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World NTD Day – 5 questions to the expert

World NTD Day

Copyright Grafik: World NTD day

Neglected tropical diseases (NTDs) are a group of diseases that occur primarily in the tropics of Asia, South America, and Africa. NTDs can be caused by bacteria, viruses, parasites, and protozoa and are often poverty-associated. Some zoonotic diseases are also among the NTDs. Neglected tropical diseases continue to be a global health problem January 30, 2021 is the second World NTD Day, which is intended to recognize progress in the fight against NTDs, as well as spotlight initiatives in the fight against NTDs (#EndtheNeglect, #BeatNTDs).

The German Research Platform for Zoonoses takes the day as an opportunity to speak with the spokesperson of the German Network against Neglected Tropical Diseases (DNTDS) Prof. Dr. Achim Hörauf. The director of the Institute of Medical Microbiology, Immunology and Parasitology at the University Hospital of Bonn has been researching neglected tropical diseases for years, especially filariasis (diseases caused by filariae (parasitic worms)). We asked him 5 questions about NTDs.

Prof. Hörauf, in which regions of the world are Neglected Tropical Diseases (NTDs) primarily a health problem?

Hörauf: Primarily in the area essentially between the northern and southern 23rd latitude, where it then becomes more humid toward the equator. Most diseases need a humid climate, either for transmission or for dense colonization. And, of course, warm temperatures. Interestingly, most people with neglected tropical diseases do not live in Africa, but in Asia, simply because there is a much higher population there. But on a per capita basis, Africa is the most affected continent, with most of these diseases in Central Africa. That's because there are quite a few countries there with unstable political systems and poor health care.

What is meant by the description "neglected" and what do you think has led to this "neglect"?

Hörauf: By neglected, several things are meant: on the one hand, that this group of diseases has long been neglected in the world's attention because those affected are among the poorest of the population and thus had no voice in the world. Another aspect is the juxtaposition with the "Big three", i.e. malaria, HIV, tuberculosis, for which, for example through the Global Fund, many billions of $ have been made available to fight and develop drugs, by the rich donor nations of the West, but more recently, of course, also emerging Asian countries.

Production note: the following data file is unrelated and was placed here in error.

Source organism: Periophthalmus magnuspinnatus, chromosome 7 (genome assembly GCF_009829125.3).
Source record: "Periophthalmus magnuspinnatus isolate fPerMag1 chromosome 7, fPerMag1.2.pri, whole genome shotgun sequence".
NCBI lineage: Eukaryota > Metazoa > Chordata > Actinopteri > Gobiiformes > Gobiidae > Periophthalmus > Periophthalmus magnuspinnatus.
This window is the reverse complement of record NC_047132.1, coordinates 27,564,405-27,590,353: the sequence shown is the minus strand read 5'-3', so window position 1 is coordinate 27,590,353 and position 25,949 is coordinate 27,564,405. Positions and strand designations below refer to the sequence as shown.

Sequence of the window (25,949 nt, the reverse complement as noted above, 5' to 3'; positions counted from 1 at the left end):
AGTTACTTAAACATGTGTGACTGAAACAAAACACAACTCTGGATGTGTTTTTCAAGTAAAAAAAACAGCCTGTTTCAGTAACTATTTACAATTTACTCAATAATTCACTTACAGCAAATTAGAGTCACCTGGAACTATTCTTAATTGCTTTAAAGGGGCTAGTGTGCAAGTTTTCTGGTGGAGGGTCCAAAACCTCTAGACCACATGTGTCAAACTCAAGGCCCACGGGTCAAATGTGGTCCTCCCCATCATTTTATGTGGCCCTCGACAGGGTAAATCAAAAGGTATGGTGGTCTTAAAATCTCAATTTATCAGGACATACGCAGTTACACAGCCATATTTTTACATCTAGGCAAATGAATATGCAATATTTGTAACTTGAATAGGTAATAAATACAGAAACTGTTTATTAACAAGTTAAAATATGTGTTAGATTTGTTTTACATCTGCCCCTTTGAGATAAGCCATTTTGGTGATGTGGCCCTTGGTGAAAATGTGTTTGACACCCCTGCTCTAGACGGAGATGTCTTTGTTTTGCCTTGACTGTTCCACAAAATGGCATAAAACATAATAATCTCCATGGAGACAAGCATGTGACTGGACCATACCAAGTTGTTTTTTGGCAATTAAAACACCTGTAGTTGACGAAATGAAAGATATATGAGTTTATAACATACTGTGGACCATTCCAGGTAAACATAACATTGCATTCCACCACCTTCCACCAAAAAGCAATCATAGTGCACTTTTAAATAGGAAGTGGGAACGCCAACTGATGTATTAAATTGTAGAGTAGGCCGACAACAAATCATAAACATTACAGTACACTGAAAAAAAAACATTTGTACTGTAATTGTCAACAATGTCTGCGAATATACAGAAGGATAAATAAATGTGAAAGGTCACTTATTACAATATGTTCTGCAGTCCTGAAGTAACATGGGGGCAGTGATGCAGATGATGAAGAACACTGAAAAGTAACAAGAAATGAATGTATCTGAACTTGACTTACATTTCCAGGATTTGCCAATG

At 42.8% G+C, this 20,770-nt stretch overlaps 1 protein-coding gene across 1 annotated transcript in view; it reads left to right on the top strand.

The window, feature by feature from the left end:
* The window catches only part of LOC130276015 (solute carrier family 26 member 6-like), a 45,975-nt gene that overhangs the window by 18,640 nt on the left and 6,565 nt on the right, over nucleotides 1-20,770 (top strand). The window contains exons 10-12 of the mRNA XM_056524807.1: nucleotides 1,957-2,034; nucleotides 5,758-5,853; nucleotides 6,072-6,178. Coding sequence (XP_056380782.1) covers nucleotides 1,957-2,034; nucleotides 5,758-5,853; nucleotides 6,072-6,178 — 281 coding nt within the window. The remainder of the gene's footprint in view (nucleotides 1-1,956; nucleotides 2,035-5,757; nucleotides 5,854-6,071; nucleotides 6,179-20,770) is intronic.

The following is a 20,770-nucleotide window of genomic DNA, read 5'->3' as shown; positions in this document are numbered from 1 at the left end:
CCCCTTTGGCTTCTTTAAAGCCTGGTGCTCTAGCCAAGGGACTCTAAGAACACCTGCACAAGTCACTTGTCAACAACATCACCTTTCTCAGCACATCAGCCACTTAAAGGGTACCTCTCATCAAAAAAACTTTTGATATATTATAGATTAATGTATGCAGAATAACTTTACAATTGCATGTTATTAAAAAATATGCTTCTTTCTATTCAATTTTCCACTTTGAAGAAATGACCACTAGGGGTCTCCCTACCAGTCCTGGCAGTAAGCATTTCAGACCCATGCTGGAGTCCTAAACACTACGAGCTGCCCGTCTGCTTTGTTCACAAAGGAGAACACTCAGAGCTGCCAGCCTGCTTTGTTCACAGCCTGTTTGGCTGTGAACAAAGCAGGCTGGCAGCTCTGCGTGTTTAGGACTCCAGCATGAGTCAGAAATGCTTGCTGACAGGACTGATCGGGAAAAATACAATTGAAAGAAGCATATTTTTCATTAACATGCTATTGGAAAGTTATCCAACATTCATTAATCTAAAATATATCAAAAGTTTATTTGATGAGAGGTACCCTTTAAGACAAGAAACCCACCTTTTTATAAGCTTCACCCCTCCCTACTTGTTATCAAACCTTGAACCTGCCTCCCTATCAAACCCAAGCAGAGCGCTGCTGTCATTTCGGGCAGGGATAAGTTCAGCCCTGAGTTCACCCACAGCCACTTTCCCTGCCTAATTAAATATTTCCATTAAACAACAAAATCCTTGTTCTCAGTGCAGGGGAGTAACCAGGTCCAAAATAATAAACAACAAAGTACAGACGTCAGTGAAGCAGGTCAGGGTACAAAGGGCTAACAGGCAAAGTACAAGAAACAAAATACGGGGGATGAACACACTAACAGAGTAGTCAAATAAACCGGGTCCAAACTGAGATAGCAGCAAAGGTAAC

The third aspect is that when diseases can affect tourists, professional travelers, or military from rich countries, they tend to have more attention. We are seeing that very clearly at the moment through the Corona crisis. At times when dangerous Corona viruses (SARS-1, MERS) were thought to remain in Asia and not affect us, the issue was largely uninteresting. The neglected tropical diseases are characterized in the majority (exceptions among others dengue virus or rabies) by the fact that one gets them even as a traveler only during longer stays. But it turns out again and again that there can be sudden changes: for example, the South American Chagas disease, a disease that is transmitted there by predatory bugs but can also be passed on by blood transfusions, was largely uninteresting for our society. The fact that we have many migrants from Latin America, especially in Spain, and that some of them bring the disease with them, has changed that. Often they have the right to Spanish passports and then they are not even recorded in blood donations with their migration background and corresponding vulnerabilities. It is estimated that we have about 70,000 undiagnosed infections in Europe.


Prof. Dr. Achim Hörauf, Director of the Institute of Medical Microbiology, Immunology and Parasitology at the University Hospital of Bonn is an expert on neglected tropical diseases, especially filariasis. Since September 2020 he is spokesman of the Deutschen Netzwerkes gegen vernachlässigte Tropenkrankheiten (DNTDS). photo: A. Hörauf